BEE FIG Ficus albipila King (1888) SECTION: OREOSYCEAE
Latin: White hairs referring to the white hairs on the fig. In Australia variously known as the Poison Fig or Abbey Fig. In Thailand known as the Bee Fig. Around Cairns in N. Queensland this fig is known as Gimuy after the local Aboriginal tribe who in the past carved war shields from the large buttresses.
Plant: A striking tall tree (to 45m) with only 3 recorded sites in Borneo until recently. Now known to be locally common on the Kinabatangan floodplain between the Sg Resang below Sukau and Danau Girang.
ID: Mature trees are very similar to the other 4 species of SECTION:Oreosycea figs found in Borneo all of which have tall straight white trunks with large buttresses and are best identified by the (fallen) fruit and leaves.
Leaves: Adult leaves are oblong heart shaped with cordate bases quite similar to the leaves of Ficus variegata. Young plants have heart shaped serrated leaves also remarkably similar to young plants of Ficus variegata.
Fig: The figs hang on short thick stalks in the leaf axils towards the ends of the branches and ripen, green, orange to dark red, and are usually covered in a thin layer of dense white hairs hence the latin name.
Similar species: The tall straight white trunk can be mistaken for the other Oreosycea figs found in Borneo as well as the two very common species of giant Koompasia trees. Local botanists often mistake this tree for Ficus variegata but unlike F. variegata the fig fruits do not grow from the trunk but hang on stalks from the ends of the branches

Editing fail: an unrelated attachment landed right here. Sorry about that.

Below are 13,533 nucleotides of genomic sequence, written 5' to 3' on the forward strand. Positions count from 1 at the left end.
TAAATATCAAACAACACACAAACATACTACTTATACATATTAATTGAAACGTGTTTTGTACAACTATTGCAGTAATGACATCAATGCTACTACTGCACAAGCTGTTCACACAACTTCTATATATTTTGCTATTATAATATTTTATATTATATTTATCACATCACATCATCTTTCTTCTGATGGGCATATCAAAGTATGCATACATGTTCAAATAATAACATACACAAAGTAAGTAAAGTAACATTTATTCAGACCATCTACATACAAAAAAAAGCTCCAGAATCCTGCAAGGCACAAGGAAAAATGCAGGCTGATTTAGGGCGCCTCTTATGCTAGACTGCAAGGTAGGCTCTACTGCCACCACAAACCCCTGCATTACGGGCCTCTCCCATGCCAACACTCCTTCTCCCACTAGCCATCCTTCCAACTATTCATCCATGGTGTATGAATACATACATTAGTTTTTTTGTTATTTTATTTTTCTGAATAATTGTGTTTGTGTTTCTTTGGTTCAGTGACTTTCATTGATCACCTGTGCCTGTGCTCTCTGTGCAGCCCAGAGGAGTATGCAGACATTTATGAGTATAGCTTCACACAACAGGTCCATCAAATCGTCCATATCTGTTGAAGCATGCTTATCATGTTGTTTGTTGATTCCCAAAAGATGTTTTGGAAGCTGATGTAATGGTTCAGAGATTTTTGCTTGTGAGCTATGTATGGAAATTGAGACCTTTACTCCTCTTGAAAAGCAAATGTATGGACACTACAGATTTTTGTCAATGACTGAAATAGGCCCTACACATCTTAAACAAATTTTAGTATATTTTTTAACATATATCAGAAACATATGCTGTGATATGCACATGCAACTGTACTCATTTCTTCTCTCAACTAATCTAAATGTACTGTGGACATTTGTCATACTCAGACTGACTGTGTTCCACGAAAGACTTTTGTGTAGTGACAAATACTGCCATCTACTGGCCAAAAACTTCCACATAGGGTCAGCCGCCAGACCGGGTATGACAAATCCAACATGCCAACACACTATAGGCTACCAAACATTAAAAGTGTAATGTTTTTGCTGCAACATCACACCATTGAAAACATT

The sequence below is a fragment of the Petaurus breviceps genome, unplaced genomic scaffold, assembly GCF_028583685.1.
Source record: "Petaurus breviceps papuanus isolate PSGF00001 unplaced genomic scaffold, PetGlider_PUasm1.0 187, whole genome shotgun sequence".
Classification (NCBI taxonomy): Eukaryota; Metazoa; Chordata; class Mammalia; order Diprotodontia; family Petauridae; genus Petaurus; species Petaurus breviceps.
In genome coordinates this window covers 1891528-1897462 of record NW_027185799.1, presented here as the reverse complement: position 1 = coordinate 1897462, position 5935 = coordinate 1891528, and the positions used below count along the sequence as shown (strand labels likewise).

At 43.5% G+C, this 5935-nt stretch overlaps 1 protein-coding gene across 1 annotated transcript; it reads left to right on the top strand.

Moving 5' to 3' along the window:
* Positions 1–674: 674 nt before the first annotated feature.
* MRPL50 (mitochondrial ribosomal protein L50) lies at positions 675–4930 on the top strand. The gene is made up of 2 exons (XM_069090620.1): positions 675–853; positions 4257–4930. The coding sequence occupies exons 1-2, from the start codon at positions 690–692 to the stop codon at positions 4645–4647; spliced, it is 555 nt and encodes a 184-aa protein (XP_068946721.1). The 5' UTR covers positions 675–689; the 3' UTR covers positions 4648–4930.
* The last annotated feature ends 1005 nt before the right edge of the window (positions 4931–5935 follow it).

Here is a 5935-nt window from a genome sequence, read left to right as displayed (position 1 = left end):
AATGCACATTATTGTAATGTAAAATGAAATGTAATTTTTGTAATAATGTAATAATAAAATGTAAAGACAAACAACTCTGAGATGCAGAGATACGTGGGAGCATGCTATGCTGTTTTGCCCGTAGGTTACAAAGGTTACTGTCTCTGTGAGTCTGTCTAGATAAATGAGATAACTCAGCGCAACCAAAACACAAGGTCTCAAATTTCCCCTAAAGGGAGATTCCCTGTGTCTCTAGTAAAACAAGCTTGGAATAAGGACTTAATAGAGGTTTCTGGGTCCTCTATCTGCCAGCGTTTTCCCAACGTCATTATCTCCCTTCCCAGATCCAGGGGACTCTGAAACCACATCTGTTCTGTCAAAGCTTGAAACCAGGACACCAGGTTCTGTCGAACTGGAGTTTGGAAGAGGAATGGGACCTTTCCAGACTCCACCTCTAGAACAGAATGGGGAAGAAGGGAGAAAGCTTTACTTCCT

Distinguish: From other Oreosycea figs by differences in leaves and figs. Distinguish from Koompasia by the white latex that exudes from the cut trunk. Local Kinabatangan botanists until recently assumed that the F. albipila growing on the Kinabatangan flood plain were Ficus variegata however compared to Ficus variegata trees, Ficus albipila is a HUGE tree.
Distribution: In Borneo until recently there were only 3 collections (1) Kinabatangan River (Reza Azmi RA75, Sg. Resang, Kg Sukau) where Azmi found a dozen examples, Banjarmasin in S. Kalimantan (Kochummen 2000) and from Kutai (Sengatta, Leighton 511, Leiden) E. Kalimantan.
Range: A patchy distribution from S. Thailand, Sumatra, Borneo, Java, east to N. Guinea and south to Australia where it is thinly spread in the rainforests of tropical Queensland.